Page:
Thousands celebrate Holy Land Christmas
Tens of thousands of tourists and pilgrims packed the West Bank town of Bethlehem for Christmas Eve celebrations, bringing cheer to the traditional birthplace of Jesus on a raw, breezy and rainy night.
With turnout at its highest in more than a decade, proud Palestinian officials said they were praying the celebrations would bring them closer to their dream of independence.
Meanwhile, Christmas celebrations took place around the world, with Pope Benedict XVI celebrating Christmas Eve Mass two hours before midnight at Vatican City and urging the faithful to look beyond the commercialisation of the season and discover its true meaning.
Bethlehem, like the rest of the West Bank, fell on hard times after the Palestinian uprising against Israeli occupation broke out in late 2000. But as the fighting subsided in recent years, tourists have returned in large numbers.
By late last night, the Israeli military, which controls movement in and out of town, said some 100,000 visitors, including foreigners and Arab Christians from Israel, had reached Bethlehem, up from 70,000 the previous year.
Thousands of Palestinians from inside West Bank also converged on the town.
"It's wonderful to be where Jesus was born," said American Irma Goldsmith, 68, of Suffolk, Virginia. "I watch Christmas in Bethlehem each year on TV, but to be here in person is different. To be in the spot where our saviour was born is amazing."
After nightfall, a packed Manger Square, along with a 50ft Christmas tree, was awash in Christmas lights, and the town took on a festival-like atmosphere.
Sellers hawked balloons and corn on the cob, bands played Christmas songs and tourists packed cafes that are sleepy the rest of the year. As rain began falling in the early evening, many people cleared out of the square and raced to nearby restaurants.
Festivities culminated in Midnight Mass at the Church of the Nativity, built over the grotto where tradition says Jesus was born.
Among the visitors were a surprisingly large number of veiled Muslim women with their families, out to enjoy an evening out in what is normally a quiet town.
"We love to share this holiday with our Christian brothers," said Amal Ayash, 46, who came to Manger Square with her three daughters. "It is a Palestinian holiday and we love to come here and watch."
Israel turned Bethlehem over to Palestinian civil control a few days before Christmas in 1995, and since then, residents have been celebrating the holiday regardless of their religion.
Pilgrims from around the world also wandered the streets, singing Christmas carols and visiting churches.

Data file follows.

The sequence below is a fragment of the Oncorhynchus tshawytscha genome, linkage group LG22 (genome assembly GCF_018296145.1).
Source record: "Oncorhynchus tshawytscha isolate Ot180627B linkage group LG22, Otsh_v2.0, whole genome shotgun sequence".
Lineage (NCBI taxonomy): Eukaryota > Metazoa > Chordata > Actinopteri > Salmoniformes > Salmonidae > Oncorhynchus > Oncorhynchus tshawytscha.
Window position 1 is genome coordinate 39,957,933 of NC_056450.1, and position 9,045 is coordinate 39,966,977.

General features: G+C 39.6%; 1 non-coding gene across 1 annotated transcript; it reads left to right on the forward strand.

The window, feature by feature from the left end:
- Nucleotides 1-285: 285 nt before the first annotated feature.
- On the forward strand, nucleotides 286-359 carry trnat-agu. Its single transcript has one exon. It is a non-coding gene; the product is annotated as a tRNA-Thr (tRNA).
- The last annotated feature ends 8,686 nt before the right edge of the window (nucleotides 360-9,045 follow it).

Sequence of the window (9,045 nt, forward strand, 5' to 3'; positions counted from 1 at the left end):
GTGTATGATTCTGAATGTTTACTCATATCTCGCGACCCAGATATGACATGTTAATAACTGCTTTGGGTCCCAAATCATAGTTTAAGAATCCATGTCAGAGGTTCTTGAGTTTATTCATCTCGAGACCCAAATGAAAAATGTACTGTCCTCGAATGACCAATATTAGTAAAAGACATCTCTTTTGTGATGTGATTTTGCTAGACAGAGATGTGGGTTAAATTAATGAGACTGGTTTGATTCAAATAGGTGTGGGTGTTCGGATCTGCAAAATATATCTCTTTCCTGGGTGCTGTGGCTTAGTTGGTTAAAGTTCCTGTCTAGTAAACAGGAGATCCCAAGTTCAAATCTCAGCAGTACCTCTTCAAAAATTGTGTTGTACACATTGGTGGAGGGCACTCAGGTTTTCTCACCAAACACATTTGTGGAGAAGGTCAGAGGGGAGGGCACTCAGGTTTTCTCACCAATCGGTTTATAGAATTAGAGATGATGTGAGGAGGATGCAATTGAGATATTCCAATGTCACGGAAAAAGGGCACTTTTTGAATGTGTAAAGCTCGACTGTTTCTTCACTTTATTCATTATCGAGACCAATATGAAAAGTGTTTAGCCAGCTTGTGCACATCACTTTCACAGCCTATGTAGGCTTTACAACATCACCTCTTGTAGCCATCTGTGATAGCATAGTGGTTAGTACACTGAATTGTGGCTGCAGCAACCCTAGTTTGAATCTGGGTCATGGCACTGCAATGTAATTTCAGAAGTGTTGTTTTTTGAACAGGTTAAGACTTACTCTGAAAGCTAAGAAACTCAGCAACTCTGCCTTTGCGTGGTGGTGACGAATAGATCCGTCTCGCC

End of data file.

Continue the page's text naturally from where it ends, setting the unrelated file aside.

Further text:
Bethlehem is a far cry from the pastoral village of biblical times. Today, it is a sprawling town of cement apartment blocs and narrow streets that combined with several surrounding communities has a population of some 50,000 people.
Located on the south-eastern outskirts of Jerusalem, Bethlehem is surrounded on three sides by a barrier Israel built to stop Palestinian militants from attacking last decade.
Palestinians say the barrier has damaged their economy by constricting movement in and out of town. Twenty-two per cent of Bethlehem residents are unemployed, the Palestinian Authority says. Israeli settlements surrounding Bethlehem have added to the sense of confinement.
The Christmas season is essential for Bethlehem's economy, which depends heavily on tourism.
Most visitors entering Bethlehem, including the top Roman Catholic official in the Holy Land, Latin Patriarch Fouad Twal, had to cross through an Israeli-controlled checkpoint to reach town.
Mr Twal, a Palestinian citizen of Jordan, arrived in a traditional midday procession from Jerusalem and later, celebrated Midnight Mass at the Church of the Nativity.
In his homily, he referred to the Arab Spring, imploring Arab leaders to have "wisdom, insight and a spirit of selflessness toward their countrymen" and praying for reconciliation in Syria, Egypt, Iraq and North Africa.
He also noted the Palestinian campaign to join the United Nations, and complained that the UN was "less than united" in its support for the now-stalled initiative. He also criticised the international community for pushing the Palestinians to "re-engage in a failed peace process" which has "left a bitter taste of broken promises and of mistrust".
The patriarch also lamented the Israeli barrier enveloping Bethlehem, saying: "Let us tear down the walls of our hearts in order to tear down the walls of concrete," and prayed for peace for both Palestinians and Israelis.
The Palestinians have subtly tried to draw attention to their plight with this year's Christmas slogan "Palestine celebrating hope", a veiled reference to their bid to win UN recognition.
Palestinian president Mahmoud Abbas told a meeting of Christian leaders last night that he was committed to reaching peace with Israel, despite a three-year standstill in negotiations.
"I hope they will come back to their senses and understand that we are seekers of peace, not seekers of war or terrorism," said Mr Abbas, a Muslim.
"The mosque, church and synagogue stand side by side in this Holy Land."